The Nara to Norwich team, our contributors and other guest scholars will be posting regularly about our latest activities, research activities, new books and more. Watch this space to view our behind the scenes content.
Following the IASSRT symposium, we are publishing a series of posts showcasing the papers most relevant to the Nara to Norwich project. This abstract is by Charlotte Hedenstierna-Jonson, on silk fragments from the eastern Mediterranean found in Scandinavian burials.
Following the IASSRT symposium, we are publishing a series of posts showcasing the papers most relevant to the Nara to Norwich project. This abstract is by Orit Shamir and her colleagues, on silk fragments from south and east found in the eastern Mediterranean.
Following the IASSRT symposium, we are publishing a series of posts showcasing the papers most relevant to the Nara to Norwich project. This paper, by Hero Granger-Taylor, considers the hypotheses about in what form the Romans acquired silk.
Following the IASSRT symposium, we are publishing a series of posts showcasing the papers most relevant to the Nara to Norwich project. This paper, by Hiroya Himeka, is on Silk Road textiles in Japan and was translated by Melissa M. Rinne.
Following the IASSRT symposium, we are publishing a series of posts showcasing the papers most relevant to the Nara to Norwich project. This paper, by Oyama Yuzuruha, is on Silk Road textiles in Japan and was part of a panel organised and chaired by Melissa M. Rinne.
In this post, Prof. Susan Whitfield introduces us to the 7th annual meeting of IASSRT which was held in the UK for the first time in October 2023. This conference provided an opportunity to extend the group’s horizons to the northwest edges of the Silk Roads.
The Later Prehistoric Norfolk Project examines the similarities and differences between the extremities of Eurasia in prehistory and proto-history. In this post, Andy Hutcheson describes the excavations that took place at Warham Camp in July 2023 as part of The Later Prehistoric Norfolk Project.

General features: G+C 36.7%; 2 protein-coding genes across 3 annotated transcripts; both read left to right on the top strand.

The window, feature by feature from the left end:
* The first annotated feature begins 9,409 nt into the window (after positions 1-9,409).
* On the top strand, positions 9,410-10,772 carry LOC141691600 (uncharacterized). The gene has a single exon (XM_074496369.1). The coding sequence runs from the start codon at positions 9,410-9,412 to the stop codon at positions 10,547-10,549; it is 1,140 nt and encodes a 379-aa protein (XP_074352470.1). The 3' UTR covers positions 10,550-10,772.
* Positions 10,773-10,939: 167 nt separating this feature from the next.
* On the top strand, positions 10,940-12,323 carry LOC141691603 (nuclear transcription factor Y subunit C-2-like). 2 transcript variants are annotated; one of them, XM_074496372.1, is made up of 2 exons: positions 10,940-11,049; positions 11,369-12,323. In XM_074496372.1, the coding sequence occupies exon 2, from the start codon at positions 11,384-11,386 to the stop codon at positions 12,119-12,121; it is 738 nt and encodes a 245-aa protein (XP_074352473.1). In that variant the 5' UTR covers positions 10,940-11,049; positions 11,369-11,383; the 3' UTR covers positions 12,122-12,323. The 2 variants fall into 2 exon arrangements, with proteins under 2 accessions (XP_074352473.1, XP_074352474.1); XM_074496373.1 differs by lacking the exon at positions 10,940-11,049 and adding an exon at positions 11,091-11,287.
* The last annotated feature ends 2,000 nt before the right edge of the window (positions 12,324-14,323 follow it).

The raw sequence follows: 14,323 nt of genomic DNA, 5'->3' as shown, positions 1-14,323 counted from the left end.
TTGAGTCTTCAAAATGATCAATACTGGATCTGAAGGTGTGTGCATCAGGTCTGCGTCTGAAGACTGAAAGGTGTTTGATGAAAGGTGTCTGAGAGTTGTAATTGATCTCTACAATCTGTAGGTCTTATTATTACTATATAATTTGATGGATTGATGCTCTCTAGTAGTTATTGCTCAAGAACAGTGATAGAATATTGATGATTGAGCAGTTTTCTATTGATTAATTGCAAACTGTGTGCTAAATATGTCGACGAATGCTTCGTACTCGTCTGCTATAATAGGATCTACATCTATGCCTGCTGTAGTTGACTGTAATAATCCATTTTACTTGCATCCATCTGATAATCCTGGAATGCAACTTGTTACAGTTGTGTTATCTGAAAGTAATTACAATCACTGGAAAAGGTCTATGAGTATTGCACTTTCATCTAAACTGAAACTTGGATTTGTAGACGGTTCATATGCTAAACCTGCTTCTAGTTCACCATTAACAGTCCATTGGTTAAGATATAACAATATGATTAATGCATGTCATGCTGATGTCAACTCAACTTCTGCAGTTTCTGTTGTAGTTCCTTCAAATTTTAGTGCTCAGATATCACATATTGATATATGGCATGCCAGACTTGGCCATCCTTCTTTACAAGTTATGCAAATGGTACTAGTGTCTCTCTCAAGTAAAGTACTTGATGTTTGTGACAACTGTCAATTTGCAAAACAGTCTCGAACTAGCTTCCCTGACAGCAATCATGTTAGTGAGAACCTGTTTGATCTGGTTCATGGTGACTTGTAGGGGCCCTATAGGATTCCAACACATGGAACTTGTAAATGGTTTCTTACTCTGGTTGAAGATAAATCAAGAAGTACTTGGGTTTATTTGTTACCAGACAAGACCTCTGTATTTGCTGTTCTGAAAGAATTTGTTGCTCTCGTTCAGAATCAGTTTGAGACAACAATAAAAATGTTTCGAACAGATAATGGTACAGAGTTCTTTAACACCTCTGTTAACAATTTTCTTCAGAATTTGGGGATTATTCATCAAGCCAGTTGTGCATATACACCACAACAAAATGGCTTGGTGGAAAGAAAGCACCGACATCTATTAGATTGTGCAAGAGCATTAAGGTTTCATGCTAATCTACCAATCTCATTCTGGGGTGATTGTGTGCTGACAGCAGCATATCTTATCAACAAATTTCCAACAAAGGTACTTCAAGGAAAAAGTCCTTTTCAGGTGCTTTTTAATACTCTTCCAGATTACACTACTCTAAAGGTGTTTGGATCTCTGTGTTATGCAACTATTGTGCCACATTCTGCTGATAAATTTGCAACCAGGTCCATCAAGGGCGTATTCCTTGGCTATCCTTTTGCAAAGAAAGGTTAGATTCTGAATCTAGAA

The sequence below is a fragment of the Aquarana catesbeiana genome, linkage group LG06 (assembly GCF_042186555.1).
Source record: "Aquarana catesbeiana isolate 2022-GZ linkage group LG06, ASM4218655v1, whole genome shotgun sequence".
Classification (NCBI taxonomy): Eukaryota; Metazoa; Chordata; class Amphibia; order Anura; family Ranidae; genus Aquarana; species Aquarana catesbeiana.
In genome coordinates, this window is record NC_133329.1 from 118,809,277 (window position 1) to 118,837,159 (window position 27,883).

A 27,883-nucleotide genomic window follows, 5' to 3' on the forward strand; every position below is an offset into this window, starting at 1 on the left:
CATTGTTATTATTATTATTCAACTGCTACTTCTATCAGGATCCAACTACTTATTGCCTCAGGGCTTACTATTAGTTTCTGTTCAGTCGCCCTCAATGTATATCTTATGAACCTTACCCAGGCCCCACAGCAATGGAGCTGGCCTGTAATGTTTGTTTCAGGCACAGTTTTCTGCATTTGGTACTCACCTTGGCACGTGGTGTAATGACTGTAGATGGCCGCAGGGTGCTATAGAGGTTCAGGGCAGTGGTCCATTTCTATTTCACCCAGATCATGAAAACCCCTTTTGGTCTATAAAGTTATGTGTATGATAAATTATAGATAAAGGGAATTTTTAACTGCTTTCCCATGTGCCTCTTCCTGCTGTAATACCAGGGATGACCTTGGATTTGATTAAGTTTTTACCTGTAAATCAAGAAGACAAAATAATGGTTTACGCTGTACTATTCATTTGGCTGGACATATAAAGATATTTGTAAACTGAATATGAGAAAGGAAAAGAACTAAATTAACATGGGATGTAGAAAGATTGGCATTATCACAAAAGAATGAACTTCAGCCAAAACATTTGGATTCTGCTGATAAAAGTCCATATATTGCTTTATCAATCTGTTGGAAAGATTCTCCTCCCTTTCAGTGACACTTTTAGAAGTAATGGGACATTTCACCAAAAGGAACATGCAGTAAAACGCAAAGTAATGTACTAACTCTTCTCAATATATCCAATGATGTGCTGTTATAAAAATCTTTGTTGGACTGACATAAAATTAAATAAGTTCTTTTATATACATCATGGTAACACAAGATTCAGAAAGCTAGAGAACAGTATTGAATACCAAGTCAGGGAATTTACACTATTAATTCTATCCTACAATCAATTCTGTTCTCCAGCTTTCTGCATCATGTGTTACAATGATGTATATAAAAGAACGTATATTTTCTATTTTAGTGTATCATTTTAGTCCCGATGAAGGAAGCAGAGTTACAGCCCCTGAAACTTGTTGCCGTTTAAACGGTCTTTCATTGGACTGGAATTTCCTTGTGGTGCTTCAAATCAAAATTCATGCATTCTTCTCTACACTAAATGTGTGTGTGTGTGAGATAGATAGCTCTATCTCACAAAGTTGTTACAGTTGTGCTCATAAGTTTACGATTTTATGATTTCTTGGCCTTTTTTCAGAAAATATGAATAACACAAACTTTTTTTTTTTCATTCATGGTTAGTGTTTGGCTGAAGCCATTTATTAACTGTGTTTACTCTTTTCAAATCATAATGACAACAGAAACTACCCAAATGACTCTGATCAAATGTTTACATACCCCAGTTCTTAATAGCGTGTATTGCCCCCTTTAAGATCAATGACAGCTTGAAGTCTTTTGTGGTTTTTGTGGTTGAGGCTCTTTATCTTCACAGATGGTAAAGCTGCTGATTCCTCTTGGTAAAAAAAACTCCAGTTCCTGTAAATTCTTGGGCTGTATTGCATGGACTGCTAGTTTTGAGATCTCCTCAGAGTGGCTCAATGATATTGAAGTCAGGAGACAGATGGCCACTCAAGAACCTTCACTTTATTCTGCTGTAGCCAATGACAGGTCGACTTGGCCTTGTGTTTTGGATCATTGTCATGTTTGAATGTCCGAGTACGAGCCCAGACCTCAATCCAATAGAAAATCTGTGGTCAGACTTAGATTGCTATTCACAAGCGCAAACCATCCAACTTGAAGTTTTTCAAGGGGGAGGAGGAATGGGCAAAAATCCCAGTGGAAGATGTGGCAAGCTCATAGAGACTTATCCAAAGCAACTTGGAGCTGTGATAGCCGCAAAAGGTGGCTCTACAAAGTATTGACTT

In this post, Professor Neil Price tells us about an exciting new project to establish a Centre of Excellence at Uppsala, to focus on The World in the Viking Age.
To mark Easter and also as a taster for our forthcoming pilgrimage story and new online exhibits, Professor Catherine Cubitt gives a brief introduction to early Christian pilgrims from Britain and the many perils of their journeys.
A reflection on the workshop hosted by colleagues in the Department of History and Asian Studies Centre, Boğaziçi University in Istanbul, in collaboration with SISJAC and funded by Toshiba International Foundation in spring 2023.
Each new year is associated with an animal in a 12-year cycle which is found across the eastern Silk Roads and 2023 is the year of the hare or rabbit. This recalls a design which is found across the Silk Roads in Buddhist, Christian and Islamic contexts, the so-called ‘Three Hares’.
Despite the great variation in Buddhist art and architecture across the centuries throughout Eurasia, many sites still to this day embrace an aesthetic based on rich décor, bright colours, and elaborate patterns.
Before the arrival of Christianity, with its assimilation of previous beliefs and festivals, the period we now call Christmas, around the mid-winter solstice, was also an important annual event for people of many cultures and times. We can see from archaeology how deep this marking of the close of one year and beginning of the next goes back into the past.
Nestling in the foothills at the southern end of the Nara basin in Japan is the village of Asuka. This region, full of ancient tombs and temples, is the focus of the Japan chapter of our Nara to Norwich story.
August and September 2022 saw the second season of archaeological excavation on the site of the East Anglian royal settlement at Rendlesham in Suffolk. In this blog post, Professor Christopher Scull talks about the Rendlesham Revealed project.
During the first nine months, even during COVID restrictions on group events, the exhibition entitled: “The Buddhist Maritime Silk Road” has attracted 600,000 in-person visitors.
The cross is the pre-eminent Christian symbol, depicting the execution of Christ in a brutal method reserved by the Roman State as a deterrent for offensive crimes.
Andy Hutcheson Arminghall Asuka Bede Birka Buddhism Charlotte Hedenstierna-Jonson Christianity Christopher Scull Conference Dunhuang Excavation External Researcher IASSRT Katy Cubitt Later Prehistoric Norfolk Project N2N Team Neil Price Norfolk Pope Gregory I Related projects Simon Kaner Susan Whitfield Swat valley Uppsala University